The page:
What is the significance of all this? Simply put, a strategic defeat of the West in Afghanistan today is a victory for all of these forces. Even though they are not all equal partners in the Afghan insurgency, they all hold deeply anti-American, anti-Western views and are heavily invested in a Coalition defeat. Should the insurgency permanently capture large swaths of Afghanistan, then these views will be vindicated. America will be seen as the “weak horse,” in Osama bin Laden’s words, once again. That al Qaeda is not the prime mover in the Afghan insurgency does not mean that its interests in the outcome are small. A victory for any of the three chief insurgency groups, or all of them together, including their sponsors, is a victory for al Qaeda and will surely strengthen its hand. And, contrary to widespread reporting, al Qaeda does play a noteworthy role in the Afghan insurgency.
The Quetta Shura Taliban (QST) and al Qaeda
The Taliban’s leadership, including Mullah Omar, consistently refused to turn over Osama bin Laden prior to the September 11 attacks. And after al Qaeda’s most devastating attacks, Mullah Omar again refused to answer calls for bin Laden to be turned over – even under the threat of war. The 9/11 Commission detailed the repeated efforts of both the Clinton and Bush administrations to get the Taliban’s leader to give up his most notorious friend. Those efforts failed – every time.
In all likelihood, this will never change. Mullah Omar simply will not abandon his longtime ally. Mullah Omar is the “Leader of the Faithful” and al Qaeda has sworn allegiance to his Emirate. Osama bin Laden himself has sworn his personal fealty to Mullah Omar. For Omar to betray bin Laden and al Qaeda now would be a colossal blemish on the Taliban’s legitimacy in the broader jihadist community’s eyes. Indeed, al Qaeda leaders have long recognized that Mullah Omar is firmly behind them.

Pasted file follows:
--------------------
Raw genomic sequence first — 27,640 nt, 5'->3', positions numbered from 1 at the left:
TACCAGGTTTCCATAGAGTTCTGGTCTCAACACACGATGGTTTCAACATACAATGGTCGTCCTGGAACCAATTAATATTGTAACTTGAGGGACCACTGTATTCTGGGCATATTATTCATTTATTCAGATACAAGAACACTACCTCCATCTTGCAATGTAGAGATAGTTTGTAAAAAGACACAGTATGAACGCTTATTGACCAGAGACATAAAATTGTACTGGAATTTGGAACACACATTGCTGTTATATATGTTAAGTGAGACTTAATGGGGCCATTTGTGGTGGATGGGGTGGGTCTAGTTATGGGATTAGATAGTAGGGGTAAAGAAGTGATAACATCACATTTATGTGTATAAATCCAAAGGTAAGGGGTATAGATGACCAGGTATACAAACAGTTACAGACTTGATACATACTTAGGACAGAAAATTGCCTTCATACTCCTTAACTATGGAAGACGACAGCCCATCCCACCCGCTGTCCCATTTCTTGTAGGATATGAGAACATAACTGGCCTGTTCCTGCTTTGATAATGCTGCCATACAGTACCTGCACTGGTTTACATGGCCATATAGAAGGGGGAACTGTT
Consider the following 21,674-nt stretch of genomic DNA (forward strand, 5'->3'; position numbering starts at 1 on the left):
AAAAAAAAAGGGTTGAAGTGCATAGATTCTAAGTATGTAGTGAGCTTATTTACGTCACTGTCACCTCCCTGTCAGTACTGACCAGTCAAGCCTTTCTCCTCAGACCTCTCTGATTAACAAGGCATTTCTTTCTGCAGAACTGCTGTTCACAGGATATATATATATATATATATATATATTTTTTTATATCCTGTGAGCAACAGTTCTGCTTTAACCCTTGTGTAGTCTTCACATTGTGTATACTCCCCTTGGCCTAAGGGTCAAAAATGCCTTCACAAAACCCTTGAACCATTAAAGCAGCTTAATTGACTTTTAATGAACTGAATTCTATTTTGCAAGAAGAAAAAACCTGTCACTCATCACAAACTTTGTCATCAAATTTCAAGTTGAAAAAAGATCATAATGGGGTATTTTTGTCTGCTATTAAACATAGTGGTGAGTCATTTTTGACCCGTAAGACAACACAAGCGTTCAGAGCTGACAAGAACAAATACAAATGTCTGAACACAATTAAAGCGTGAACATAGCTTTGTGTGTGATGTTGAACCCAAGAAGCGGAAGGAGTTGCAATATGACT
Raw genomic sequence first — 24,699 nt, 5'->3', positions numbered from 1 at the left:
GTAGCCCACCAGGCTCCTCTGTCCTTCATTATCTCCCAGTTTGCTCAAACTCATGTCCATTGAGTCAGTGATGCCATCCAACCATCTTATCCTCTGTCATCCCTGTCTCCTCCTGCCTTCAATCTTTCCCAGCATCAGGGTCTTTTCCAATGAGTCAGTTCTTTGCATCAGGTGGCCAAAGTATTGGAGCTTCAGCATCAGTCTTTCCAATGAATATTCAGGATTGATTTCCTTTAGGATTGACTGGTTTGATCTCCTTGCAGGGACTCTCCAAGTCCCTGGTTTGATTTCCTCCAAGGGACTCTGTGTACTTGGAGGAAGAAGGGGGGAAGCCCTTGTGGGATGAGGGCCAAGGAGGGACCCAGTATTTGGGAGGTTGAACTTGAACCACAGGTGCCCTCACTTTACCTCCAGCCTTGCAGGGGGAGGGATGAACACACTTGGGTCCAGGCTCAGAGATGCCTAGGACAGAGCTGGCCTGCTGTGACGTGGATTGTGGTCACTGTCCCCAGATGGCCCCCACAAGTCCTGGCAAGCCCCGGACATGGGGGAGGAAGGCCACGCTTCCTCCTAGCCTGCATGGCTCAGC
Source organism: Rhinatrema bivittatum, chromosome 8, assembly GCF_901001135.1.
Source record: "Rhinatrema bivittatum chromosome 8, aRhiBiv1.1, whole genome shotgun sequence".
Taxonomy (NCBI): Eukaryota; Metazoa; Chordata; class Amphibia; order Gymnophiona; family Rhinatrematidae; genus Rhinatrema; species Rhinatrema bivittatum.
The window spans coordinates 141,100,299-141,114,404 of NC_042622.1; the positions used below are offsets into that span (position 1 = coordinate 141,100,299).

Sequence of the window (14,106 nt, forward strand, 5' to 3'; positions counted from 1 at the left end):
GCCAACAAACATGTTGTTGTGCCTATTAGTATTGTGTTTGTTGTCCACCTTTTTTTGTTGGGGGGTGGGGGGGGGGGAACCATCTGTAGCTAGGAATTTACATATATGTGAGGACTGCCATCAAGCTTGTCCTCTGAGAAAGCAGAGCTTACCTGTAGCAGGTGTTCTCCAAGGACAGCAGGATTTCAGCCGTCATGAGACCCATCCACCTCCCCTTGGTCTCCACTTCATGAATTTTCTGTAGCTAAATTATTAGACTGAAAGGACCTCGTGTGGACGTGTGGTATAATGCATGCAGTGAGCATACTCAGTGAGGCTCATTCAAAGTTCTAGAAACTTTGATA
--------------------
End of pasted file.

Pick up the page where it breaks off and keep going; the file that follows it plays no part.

Abdullah Sa’id, an al Qaeda commander who leads its “Shadow Army,” has openly mocked the idea that Mullah Omar would betray al Qaeda now. “US and Western sources talk about their readiness to accept the Taliban in the Afghan future political structure should it leave the Al Qaeda,” he has said. But that is not reality, Sa’id explained:
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By James Lewis
The gangster regimes of the world are on the march, and they’ve got our number. They know how to squeeze more civilized nations. Our weakness is cowardice, and that goes double or triple in the face of nuclear weapons. That’s why all the rogues are trying to get nukes as fast as they can. They know it’s the perfect blackmail weapon, and it makes them invulnerable to attack.
That is also why President Obama’s public rejection of General McChrystal’s advice on Afghanistan affects your personal safety and mine. Gen. McChrystal wants more troops. Obama doesn’t want to send them because he needs the money to promote his socialist take-over of America. You can’t have both. Look at Europe, where the military have become pathetic social welfare programs. All the air is sucked out by bigger and bigger victim programs.
Obama must be realizing by now that the chance of a major war in the Gulf next year is rising to 100 percent. Ahmadinejad will have nuclear weapons too, and he already has enough radioactive materials for a dirty nuke, a low-tech weapon that can spread terror everywhere in the world. The Left always puts the burden of proof for WMDs on America, which can never prove their existence because the CIA rarely can penetrate totalitarian regimes. You can’t prove a negative. Ever. So the Left is always asking the impossible. It makes them sound reasonable when they are just sabotaging common sense.
But Saddam had a warehouse full of yellowcake uranium, as we now know, and to make a terror weapon all he had to do is load a plane full of that stuff and crash it into the LA Library Tower. You don’t need a nuclear explosion to spread terror. All you need is a lot of radioactive stuff thrown together with explosive; agricultural fertilizer will do. For radioactive material you could use the Cesium in your local X-ray unit. Saddam did not do that because he feared our inevitable retaliation.Read Full Post | Make a Comment ( 1 so far )
By: David A. Patten
Sources tell Newsmax the Obama administration is muzzling its top military leaders, and keeping them from publicly airing their views on how to fight the war in Afghanistan.
The administration’s primary target: top Afghanistan commander Gen. Stanley McChrystal, whose speech in London last week apparently caught administration officials off guard.
In fact, The Daily Telegraph reported that Obama’s advisers were “shocked and angered” by McChrystal’s speech.
“This is a food fight in the war room, and it’s getting ugly,” observed Pulitzer Prize winning correspondent and Manhattan Institute scholar Judith Miller, regarding the sharply contrasting views being aired within the administration over how to fight the war.